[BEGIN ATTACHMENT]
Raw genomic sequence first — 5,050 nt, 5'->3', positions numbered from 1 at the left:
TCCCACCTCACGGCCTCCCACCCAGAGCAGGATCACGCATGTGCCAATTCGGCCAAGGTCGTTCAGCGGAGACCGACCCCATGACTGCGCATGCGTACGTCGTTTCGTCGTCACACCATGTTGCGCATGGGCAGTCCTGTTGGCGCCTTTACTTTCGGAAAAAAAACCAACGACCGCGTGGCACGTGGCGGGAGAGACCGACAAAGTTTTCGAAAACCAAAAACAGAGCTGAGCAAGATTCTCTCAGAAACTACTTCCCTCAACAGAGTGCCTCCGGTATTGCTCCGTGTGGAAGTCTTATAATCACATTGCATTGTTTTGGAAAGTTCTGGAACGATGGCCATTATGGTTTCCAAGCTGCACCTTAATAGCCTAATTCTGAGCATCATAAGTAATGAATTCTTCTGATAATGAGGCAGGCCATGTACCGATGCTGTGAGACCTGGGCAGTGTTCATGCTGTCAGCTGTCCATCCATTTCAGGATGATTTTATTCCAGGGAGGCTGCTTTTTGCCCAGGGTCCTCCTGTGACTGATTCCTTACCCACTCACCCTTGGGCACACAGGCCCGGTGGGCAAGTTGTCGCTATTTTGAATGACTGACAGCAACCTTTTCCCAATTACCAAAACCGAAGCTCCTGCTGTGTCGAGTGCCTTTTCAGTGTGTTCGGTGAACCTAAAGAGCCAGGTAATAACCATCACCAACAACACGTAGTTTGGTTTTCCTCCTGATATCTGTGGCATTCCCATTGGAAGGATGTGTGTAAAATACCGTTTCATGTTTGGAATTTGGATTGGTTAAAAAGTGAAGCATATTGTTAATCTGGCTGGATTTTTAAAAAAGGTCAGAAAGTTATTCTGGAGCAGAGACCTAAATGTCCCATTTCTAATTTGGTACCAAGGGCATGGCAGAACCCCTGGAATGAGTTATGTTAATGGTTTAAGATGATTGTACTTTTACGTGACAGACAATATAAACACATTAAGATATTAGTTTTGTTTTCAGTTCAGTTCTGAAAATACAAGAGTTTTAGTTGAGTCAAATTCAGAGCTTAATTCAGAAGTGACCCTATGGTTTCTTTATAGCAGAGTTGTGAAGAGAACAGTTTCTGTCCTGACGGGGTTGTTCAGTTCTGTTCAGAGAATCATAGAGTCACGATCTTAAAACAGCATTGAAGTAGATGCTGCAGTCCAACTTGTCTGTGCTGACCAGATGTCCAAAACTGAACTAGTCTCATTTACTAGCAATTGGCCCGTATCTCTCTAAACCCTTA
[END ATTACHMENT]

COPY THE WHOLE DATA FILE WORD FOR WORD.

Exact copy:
Raw genomic sequence first — 5,050 nt, 5'->3', positions numbered from 1 at the left:
TCCCACCTCACGGCCTCCCACCCAGAGCAGGATCACGCATGTGCCAATTCGGCCAAGGTCGTTCAGCGGAGACCGACCCCATGACTGCGCATGCGTACGTCGTTTCGTCGTCACACCATGTTGCGCATGGGCAGTCCTGTTGGCGCCTTTACTTTCGGAAAAAAAACCAACGACCGCGTGGCACGTGGCGGGAGAGACCGACAAAGTTTTCGAAAACCAAAAACAGAGCTGAGCAAGATTCTCTCAGAAACTACTTCCCTCAACAGAGTGCCTCCGGTATTGCTCCGTGTGGAAGTCTTATAATCACATTGCATTGTTTTGGAAAGTTCTGGAACGATGGCCATTATGGTTTCCAAGCTGCACCTTAATAGCCTAATTCTGAGCATCATAAGTAATGAATTCTTCTGATAATGAGGCAGGCCATGTACCGATGCTGTGAGACCTGGGCAGTGTTCATGCTGTCAGCTGTCCATCCATTTCAGGATGATTTTATTCCAGGGAGGCTGCTTTTTGCCCAGGGTCCTCCTGTGACTGATTCCTTACCCACTCACCCTTGGGCACACAGGCCCGGTGGGCAAGTTGTCGCTATTTTGAATGACTGACAGCAACCTTTTCCCAATTACCAAAACCGAAGCTCCTGCTGTGTCGAGTGCCTTTTCAGTGTGTTCGGTGAACCTAAAGAGCCAGGTAATAACCATCACCAACAACACGTAGTTTGGTTTTCCTCCTGATATCTGTGGCATTCCCATTGGAAGGATGTGTGTAAAATACCGTTTCATGTTTGGAATTTGGATTGGTTAAAAAGTGAAGCATATTGTTAATCTGGCTGGATTTTTAAAAAAGGTCAGAAAGTTATTCTGGAGCAGAGACCTAAATGTCCCATTTCTAATTTGGTACCAAGGGCATGGCAGAACCCCTGGAATGAGTTATGTTAATGGTTTAAGATGATTGTACTTTTACGTGACAGACAATATAAACACATTAAGATATTAGTTTTGTTTTCAGTTCAGTTCTGAAAATACAAGAGTTTTAGTTGAGTCAAATTCAGAGCTTAATTCAGAAGTGACCCTATGGTTTCTTTATAGCAGAGTTGTGAAGAGAACAGTTTCTGTCCTGACGGGGTTGTTCAGTTCTGTTCAGAGAATCATAGAGTCACGATCTTAAAACAGCATTGAAGTAGATGCTGCAGTCCAACTTGTCTGTGCTGACCAGATGTCCAAAACTGAACTAGTCTCATTTACTAGCAATTGGCCCGTATCTCTCTAAACCCTTA